The watch industry is anything but boring, right now. The latest business trend I’ve noticed is something that could quite possibly change the way the modern watch industry does business, even if consumers protest at the start. The question us watch buyers need to ask ourselves is: Are we willing to up the amount of money we are accustomed to spending on certain brands or models, in exchange for increased actual exclusivity and also retail price consistency? Prices for a lot of popular watches and big-name luxury brands are going up — and in some instances, by a lot. The first reaction from all watch buyers is understandably defensive. So, the bad is news that the watch industry will probably raise prices on a lot of popular timepieces, and entire brands might up their average price points anywhere from 20% to 80%.
What this doesn’t mean is that all watches prices are going up, but rather prices from many popular brands. Naturally, smaller or second-tier brands will enter now abandoned price categories left by primary brands. So, there will always be wristwatches at all price categories, but the entry point for serious luxury timepieces is probably going to be raised.
A natural reaction to this turn even of events might be confusion — because the last few years saw a lot of watch price points drop. I celebrated the drop in prices because, in many instances, models were priced too ambitiously, and I always appreciate it when more people can afford good timepieces. That said, the reason prices went down was to help stimulate sales — but that isn’t really what stimulates status-item popularity. The bigger problem with overall price reductions is that they rely on a watch industry benefiting from an economy of scale that is rapidly decreasing. The mechanical (“traditional,” if you will) watch industry isn’t going to disappear but is probably experiencing another phase of contraction and consolidation as market share becomes increasingly gobbled up by more marketing-agile independent brands, as well as wrist real estate space crowded by connected-technology watches.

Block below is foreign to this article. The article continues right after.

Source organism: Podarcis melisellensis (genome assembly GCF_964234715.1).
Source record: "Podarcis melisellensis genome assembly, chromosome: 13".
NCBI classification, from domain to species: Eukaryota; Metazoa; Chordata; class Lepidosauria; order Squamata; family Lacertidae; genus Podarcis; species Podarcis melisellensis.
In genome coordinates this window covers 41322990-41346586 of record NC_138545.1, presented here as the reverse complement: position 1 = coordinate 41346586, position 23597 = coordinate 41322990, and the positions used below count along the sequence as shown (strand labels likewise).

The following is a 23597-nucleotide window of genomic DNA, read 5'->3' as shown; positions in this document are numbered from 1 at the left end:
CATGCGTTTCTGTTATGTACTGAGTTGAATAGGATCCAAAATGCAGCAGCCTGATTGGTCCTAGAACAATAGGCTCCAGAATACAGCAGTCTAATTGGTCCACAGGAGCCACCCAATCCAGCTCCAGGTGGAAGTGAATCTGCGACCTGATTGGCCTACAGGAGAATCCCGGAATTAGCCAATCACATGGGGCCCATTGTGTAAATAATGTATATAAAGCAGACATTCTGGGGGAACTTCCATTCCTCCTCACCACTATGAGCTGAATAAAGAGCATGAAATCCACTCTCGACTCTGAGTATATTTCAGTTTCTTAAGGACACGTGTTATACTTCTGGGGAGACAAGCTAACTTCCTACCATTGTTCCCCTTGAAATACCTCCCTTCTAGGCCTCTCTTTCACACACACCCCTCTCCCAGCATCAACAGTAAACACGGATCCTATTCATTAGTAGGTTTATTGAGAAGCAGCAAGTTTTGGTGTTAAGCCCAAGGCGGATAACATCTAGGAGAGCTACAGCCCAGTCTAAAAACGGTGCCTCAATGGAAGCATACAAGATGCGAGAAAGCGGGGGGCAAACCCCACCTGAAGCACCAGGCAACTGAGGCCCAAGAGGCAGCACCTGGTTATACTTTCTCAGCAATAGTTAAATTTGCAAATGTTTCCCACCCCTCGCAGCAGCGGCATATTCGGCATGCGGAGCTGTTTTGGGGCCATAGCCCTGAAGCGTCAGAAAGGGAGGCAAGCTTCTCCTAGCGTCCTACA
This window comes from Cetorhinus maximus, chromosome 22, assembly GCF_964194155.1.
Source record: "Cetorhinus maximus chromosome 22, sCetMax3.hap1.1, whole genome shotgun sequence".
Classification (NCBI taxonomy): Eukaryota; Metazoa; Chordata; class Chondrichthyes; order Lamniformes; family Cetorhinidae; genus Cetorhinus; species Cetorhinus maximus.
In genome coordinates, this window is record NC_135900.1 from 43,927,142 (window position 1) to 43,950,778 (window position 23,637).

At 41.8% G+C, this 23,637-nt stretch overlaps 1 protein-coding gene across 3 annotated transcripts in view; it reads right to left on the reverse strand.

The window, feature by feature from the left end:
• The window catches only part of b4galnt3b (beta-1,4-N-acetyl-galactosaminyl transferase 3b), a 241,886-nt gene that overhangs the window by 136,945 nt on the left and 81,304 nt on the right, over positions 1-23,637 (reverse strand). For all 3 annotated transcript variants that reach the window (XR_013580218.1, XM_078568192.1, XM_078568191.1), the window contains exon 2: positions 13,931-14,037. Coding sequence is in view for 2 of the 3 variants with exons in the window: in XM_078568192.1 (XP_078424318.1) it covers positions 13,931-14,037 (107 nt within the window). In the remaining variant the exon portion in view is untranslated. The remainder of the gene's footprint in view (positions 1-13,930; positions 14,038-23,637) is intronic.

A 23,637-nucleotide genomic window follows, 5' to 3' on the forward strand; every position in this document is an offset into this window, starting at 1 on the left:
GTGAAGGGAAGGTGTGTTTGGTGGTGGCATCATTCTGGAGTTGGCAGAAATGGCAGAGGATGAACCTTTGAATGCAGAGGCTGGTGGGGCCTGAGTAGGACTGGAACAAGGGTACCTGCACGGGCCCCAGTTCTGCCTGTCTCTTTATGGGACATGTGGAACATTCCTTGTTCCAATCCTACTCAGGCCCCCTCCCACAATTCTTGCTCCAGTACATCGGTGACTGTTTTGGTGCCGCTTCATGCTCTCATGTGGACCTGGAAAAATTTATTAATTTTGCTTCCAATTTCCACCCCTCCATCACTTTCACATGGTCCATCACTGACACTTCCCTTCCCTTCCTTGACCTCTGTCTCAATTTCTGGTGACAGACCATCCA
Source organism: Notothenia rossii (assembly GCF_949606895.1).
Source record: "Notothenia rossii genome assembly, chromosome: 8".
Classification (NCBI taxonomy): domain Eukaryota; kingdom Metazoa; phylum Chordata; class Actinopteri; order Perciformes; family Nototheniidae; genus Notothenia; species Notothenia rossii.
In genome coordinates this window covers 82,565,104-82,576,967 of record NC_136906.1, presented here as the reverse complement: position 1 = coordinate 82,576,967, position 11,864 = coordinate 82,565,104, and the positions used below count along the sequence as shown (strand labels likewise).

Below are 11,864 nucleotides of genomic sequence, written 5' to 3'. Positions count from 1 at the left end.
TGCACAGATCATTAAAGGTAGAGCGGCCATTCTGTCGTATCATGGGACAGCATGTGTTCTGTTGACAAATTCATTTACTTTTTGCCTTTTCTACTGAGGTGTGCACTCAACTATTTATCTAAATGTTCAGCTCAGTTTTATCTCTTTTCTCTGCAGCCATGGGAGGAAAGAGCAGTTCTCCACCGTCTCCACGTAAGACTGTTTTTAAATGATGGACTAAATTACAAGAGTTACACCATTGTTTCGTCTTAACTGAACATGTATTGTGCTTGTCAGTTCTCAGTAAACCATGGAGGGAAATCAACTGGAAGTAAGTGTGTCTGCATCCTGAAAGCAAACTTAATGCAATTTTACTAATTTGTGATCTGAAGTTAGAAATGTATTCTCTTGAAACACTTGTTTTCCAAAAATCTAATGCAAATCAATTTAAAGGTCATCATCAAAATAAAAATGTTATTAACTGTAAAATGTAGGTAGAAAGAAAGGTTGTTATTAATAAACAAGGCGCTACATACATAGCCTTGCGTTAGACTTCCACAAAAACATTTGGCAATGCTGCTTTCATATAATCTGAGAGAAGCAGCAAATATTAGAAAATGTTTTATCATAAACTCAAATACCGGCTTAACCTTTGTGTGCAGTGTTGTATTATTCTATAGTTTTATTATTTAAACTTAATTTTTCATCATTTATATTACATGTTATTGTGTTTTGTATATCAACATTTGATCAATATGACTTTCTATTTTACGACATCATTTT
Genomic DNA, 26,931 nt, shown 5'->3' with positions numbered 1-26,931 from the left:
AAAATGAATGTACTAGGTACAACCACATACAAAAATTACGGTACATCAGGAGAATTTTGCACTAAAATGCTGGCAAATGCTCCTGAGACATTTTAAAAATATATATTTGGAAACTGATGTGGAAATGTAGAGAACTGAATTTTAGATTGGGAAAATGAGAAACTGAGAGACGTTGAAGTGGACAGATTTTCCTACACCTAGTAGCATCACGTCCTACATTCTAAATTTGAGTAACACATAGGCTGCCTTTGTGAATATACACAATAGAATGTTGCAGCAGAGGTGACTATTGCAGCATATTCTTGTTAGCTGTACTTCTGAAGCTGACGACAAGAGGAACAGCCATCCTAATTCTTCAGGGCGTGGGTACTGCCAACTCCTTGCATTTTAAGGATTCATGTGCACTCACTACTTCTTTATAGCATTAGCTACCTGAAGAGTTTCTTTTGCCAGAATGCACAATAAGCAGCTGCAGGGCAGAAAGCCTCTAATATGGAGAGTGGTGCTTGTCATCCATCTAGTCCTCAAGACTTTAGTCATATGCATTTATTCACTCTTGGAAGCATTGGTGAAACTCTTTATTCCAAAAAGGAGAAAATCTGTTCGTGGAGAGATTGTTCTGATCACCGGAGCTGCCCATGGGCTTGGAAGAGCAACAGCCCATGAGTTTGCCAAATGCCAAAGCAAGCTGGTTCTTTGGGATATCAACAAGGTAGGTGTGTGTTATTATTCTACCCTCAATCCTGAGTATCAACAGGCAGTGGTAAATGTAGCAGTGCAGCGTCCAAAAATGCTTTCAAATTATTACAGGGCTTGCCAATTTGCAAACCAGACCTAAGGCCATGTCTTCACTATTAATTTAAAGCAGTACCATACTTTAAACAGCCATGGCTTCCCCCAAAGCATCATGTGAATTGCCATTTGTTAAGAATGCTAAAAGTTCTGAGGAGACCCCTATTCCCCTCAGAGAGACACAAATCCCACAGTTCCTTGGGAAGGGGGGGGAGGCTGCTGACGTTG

Another challenge the watch industry struggles to overcome is the stagnation in the economy. People aren’t making as much money as they used to, and not enough new people are becoming rich. Existing rich people are mostly well-insulated from the recession, but they are a finite buying pool. The watch industry of today must face the reality that its most likely customers in the coming years are existing customers, not the new customers it keeps scouring the planet for. (I’ll note that retailers prefer fresh-money consumers because they are considered less educated in luxury products and more prone to going with a retailer’s suggestions and less their own personal preference at that phase in their consumer journey.) But established watch consumers, who have been through at least several timepiece purchases, are at a point that retailers have far less persuasive power over their next purchase.
The response to fewer overall global sales for luxury wristwatches is to increase the price of each timepiece in order to make up for the lower overall production. We have seen what two decades of over-production of wristwatch inventory has done to the market — and it isn’t pretty. Scores of gray market dealers (and far worse) hawk all sorts of watches at all price ranges. Watch brands and authorized dealers routinely dump watches they can’t sell to consumers into the “gray hold,” where they are just expected to magically find discreet buyers who are paying on average 30 to 50 cents on the dollar (wholesale) for unsold wristwatches. The overwhelming volume of these unsold watches has leaked out of every orifice that one can imagine a timepiece could be sold. The situation barely lends itself to the classy, exclusive club luxury watch ownership that retail should be all about these days.
The watch industry is, unfortunately, not earning enough money right now to just decrease production volumes without increasing prices. Sure, some brands could do that, but as a whole, the cost of producing watches, including the number of suppliers involved, means that a lot of people need to eat each time a Swiss-made watch is produced. That means consumers of most big-name watches will have to accept higher costs in order to enjoy similar watches because fewer of them are actually being produced.